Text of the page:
• Undertake practical work without appropriate training and permissions or outside your physical ability.
• Attempt to handle tree disputes yourself or antagonise situations, trees can be an emotive subject and there are many reasons why people may not like trees just as there are many reasons why Tree Wardens love trees! Remember this is the local community in which you live so act reasonably and be willing to listen and compromise. If in doubt, refer to your local authority Tree Officer.
• Carry out chemical weed control without having completed the certificated training.
• Use a chainsaw without having completed the certificated training or without insurance.
• Carry out work on trees that could result in the disturbance of or destruction of wildlife during their breeding/nesting season.
• Bring your Volunteer Network, Birmingham TreePeople, into disrepute.


The Role of a Volunteer

The Volunteer Scheme gives people who feel that trees matter an opportunity to champion their local trees and woods, by carrying out or encouraging practical projects and involving their neighbours, as a central part of the scheme.

Urban forest volunteers work closely with local authority officers and conservation bodies, who are fundamental to the scheme’s success. This can include coordinating local events, offering practical advice, and providing training.


Specialist Urban Forest Volunteer

The requirements for Specialist are the same as for urban forest volunteer with additional training. The range of Urban Forest Specialist activities might include:

Working with your tree officer to provide comment on applications for works to trees subject to a Tree Preservation Order or in Conservation Areas

Surveying trees and gathering information about them

Setting up tree nurseries using seeds collected locally

Any other qualified-level work beyond basic

Leading guided tree walks and giving talks to local groups

Structural pruning of newly planted trees and young tree maintenance tasks, like stake/tie removal, mulching, watering, etc.

Liaising with your Tree Officer about proposed developments that impact trees and monitoring development sites to ensure the tree protection measures are adhered to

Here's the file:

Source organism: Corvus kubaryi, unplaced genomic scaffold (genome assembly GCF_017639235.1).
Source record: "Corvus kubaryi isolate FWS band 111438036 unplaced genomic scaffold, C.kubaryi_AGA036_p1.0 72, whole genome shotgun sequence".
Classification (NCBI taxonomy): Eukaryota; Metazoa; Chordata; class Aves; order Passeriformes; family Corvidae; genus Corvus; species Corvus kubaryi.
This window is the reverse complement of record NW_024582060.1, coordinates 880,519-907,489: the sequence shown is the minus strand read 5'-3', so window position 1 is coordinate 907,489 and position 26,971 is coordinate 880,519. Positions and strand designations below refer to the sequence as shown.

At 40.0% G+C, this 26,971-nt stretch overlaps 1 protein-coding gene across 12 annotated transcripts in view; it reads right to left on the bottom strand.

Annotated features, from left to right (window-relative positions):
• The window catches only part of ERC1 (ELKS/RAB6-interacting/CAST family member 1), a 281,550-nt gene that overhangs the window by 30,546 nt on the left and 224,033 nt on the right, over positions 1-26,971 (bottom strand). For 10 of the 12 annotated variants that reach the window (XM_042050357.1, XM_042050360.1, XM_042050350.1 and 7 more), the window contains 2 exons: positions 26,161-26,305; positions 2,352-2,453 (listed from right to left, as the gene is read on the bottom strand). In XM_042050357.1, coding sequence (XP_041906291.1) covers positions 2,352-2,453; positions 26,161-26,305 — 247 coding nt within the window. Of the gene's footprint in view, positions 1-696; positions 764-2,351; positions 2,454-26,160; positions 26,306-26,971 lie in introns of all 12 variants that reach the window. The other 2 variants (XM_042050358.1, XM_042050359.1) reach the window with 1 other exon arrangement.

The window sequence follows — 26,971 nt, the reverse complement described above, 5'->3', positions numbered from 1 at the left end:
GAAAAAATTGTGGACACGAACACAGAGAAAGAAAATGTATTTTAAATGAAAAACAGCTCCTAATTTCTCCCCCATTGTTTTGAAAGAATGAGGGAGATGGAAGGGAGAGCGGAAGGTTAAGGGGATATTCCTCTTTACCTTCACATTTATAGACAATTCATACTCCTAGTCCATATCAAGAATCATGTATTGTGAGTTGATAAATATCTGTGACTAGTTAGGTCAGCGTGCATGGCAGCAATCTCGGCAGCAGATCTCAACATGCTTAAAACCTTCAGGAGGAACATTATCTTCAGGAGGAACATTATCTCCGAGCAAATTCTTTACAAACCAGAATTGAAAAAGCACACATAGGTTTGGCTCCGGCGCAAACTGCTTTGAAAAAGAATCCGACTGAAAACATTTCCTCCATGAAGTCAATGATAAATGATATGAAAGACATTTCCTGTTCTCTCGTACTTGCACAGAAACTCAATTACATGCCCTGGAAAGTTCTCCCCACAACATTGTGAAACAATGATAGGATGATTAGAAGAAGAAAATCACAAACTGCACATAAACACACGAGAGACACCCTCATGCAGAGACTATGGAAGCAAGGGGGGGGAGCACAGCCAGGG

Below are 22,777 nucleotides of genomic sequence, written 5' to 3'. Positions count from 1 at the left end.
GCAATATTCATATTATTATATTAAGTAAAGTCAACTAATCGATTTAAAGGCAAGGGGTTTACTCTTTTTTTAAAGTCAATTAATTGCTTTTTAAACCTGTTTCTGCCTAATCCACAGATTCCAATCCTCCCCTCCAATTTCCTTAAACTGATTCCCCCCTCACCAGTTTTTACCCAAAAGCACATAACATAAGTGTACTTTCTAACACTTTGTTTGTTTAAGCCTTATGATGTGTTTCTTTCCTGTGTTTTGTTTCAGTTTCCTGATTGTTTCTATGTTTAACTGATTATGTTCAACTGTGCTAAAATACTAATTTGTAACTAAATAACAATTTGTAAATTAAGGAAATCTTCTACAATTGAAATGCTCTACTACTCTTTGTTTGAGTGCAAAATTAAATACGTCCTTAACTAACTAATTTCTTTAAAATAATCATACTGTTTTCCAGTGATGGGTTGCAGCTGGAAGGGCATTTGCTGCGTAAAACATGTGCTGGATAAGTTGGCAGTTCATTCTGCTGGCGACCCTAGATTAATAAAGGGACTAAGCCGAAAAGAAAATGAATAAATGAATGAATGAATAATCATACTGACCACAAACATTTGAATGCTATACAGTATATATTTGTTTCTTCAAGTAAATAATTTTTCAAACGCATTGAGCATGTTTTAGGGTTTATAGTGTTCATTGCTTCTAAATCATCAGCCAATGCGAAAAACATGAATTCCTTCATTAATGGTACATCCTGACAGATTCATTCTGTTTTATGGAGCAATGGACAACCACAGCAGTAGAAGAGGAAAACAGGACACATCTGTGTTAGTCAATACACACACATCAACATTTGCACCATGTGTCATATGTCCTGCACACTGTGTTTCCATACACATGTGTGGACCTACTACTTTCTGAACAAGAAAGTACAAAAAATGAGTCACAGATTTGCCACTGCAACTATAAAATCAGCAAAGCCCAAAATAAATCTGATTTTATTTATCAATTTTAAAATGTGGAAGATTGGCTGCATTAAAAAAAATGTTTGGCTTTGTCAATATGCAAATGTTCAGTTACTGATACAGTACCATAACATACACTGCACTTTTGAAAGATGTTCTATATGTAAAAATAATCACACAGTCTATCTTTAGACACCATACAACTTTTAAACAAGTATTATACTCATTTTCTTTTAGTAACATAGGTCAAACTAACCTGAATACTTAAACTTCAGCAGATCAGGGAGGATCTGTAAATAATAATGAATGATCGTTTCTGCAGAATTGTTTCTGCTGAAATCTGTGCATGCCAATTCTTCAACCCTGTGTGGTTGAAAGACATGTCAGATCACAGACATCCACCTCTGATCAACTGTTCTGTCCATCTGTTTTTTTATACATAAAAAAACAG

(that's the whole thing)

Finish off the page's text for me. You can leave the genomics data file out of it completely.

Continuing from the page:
Urban Forest Volunteer Training

The training requirements are delivered by BTP, and are included as modules in our monthly training.

BTP provides a paid L2 Arboriculture course that further builds on the free training. If volunteers would like to go the extra mile.

Six recipients holding their L2 Arboriculture awards

It is hoped volunteers in this category would seek to get involved with the BTP committee. Follow this link to read more about the first graduation of Level 2 Arb students with BTP.


Convinced? Sign up below, or download the form here:

Urban Forest Volunteer Application Form

If you’d like to become a volunteer, please complete this form.

Name(Required)
Address(Required)
Please provide your email address as the primary form of contact.
Please write your mobile or home phone number.
Please tell us your age or indicate a range.
Please specify your sex/gender and how you identify.
Please specify your ethnicity and/or nationality.
Please choose one or more from the following options (hold down control to multi-select).
Please write your relevant experience and qualifications here. If not, please write N/A.
Please tell us why you’re joining BTP as an urban forest volunteer. If you have a reason not listed, please write it in the additional comments box.
We will have insurance to cover you when you are taking part in BTP activities, but if you have any key health issues or disability we should be aware of, please write them below. If not, please write N/A.
Please provide us with contact name we can get in touch with in case of an emergency.
Please provide us with contact number we can get in touch with in case of an emergency.
Please let us know how you found BTP, whether it’s through social media, from a friend, our website, flyers, or something else (please specify).
If you have anything else you’d like to say/ask, like additional interests or activities not previously listed, please let us know here.
BTP collects information about our urban forest volunteers, so we can add you to our mailing list to contact you about training, events, and our newsletters. It also means we can ensure your safety during volunteer activities. This information is stored securely by the BTP Committee Secretary, and the privacy policy statement can be found below. When you terminate your volunteer status, all information held will be destroyed securely. If you agree to these terms, please write your full name in the box below.

Please see below our privacy policy statement, explaining why and how we store and use the information we gather from our urban forest volunteers.